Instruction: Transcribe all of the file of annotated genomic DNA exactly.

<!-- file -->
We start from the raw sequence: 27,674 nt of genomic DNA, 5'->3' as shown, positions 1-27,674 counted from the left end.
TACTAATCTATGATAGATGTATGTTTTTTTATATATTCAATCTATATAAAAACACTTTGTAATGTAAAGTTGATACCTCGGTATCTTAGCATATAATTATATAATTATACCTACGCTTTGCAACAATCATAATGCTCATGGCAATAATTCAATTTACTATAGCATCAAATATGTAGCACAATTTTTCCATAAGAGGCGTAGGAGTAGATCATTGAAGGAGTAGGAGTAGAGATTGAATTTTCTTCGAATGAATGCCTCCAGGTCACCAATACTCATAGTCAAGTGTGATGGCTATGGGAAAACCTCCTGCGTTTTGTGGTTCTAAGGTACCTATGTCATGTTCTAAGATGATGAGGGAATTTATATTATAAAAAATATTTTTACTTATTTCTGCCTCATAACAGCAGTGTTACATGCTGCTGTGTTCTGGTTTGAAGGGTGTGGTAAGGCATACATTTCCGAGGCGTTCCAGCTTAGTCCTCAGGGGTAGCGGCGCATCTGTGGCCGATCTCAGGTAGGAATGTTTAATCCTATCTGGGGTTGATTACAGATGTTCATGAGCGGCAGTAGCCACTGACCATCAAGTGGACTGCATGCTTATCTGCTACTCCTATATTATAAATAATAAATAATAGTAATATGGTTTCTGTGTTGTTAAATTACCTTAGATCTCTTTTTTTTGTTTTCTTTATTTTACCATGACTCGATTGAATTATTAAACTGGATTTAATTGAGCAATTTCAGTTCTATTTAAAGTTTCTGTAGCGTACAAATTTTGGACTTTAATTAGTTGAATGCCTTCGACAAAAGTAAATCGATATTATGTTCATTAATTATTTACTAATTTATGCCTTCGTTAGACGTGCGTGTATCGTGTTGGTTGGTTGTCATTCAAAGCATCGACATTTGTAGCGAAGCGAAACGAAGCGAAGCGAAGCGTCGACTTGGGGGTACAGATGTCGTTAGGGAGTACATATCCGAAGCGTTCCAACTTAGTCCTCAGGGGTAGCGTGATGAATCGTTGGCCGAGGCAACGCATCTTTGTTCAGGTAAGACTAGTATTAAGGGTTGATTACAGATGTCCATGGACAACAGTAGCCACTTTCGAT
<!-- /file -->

We start from the raw sequence: 27,674 nt of genomic DNA, 5'->3' as shown, positions 1-27,674 counted from the left end.
TACTAATCTATGATAGATGTATGTTTTTTTATATATTCAATCTATATAAAAACACTTTGTAATGTAAAGTTGATACCTCGGTATCTTAGCATATAATTATATAATTATACCTACGCTTTGCAACAATCATAATGCTCATGGCAATAATTCAATTTACTATAGCATCAAATATGTAGCACAATTTTTCCATAAGAGGCGTAGGAGTAGATCATTGAAGGAGTAGGAGTAGAGATTGAATTTTCTTCGAATGAATGCCTCCAGGTCACCAATACTCATAGTCAAGTGTGATGGCTATGGGAAAACCTCCTGCGTTTTGTGGTTCTAAGGTACCTATGTCATGTTCTAAGATGATGAGGGAATTTATATTATAAAAAATATTTTTACTTATTTCTGCCTCATAACAGCAGTGTTACATGCTGCTGTGTTCTGGTTTGAAGGGTGTGGTAAGGCATACATTTCCGAGGCGTTCCAGCTTAGTCCTCAGGGGTAGCGGCGCATCTGTGGCCGATCTCAGGTAGGAATGTTTAATCCTATCTGGGGTTGATTACAGATGTTCATGAGCGGCAGTAGCCACTGACCATCAAGTGGACTGCATGCTTATCTGCTACTCCTATATTATAAATAATAAATAATAGTAATATGGTTTCTGTGTTGTTAAATTACCTTAGATCTCTTTTTTTTGTTTTCTTTATTTTACCATGACTCGATTGAATTATTAAACTGGATTTAATTGAGCAATTTCAGTTCTATTTAAAGTTTCTGTAGCGTACAAATTTTGGACTTTAATTAGTTGAATGCCTTCGACAAAAGTAAATCGATATTATGTTCATTAATTATTTACTAATTTATGCCTTCGTTAGACGTGCGTGTATCGTGTTGGTTGGTTGTCATTCAAAGCATCGACATTTGTAGCGAAGCGAAACGAAGCGAAGCGAAGCGTCGACTTGGGGGTACAGATGTCGTTAGGGAGTACATATCCGAAGCGTTCCAACTTAGTCCTCAGGGGTAGCGTGATGAATCGTTGGCCGAGGCAACGCATCTTTGTTCAGGTAAGACTAGTATTAAGGGTTGATTACAGATGTCCATGGACAACAGTAGCCACTTTCGAT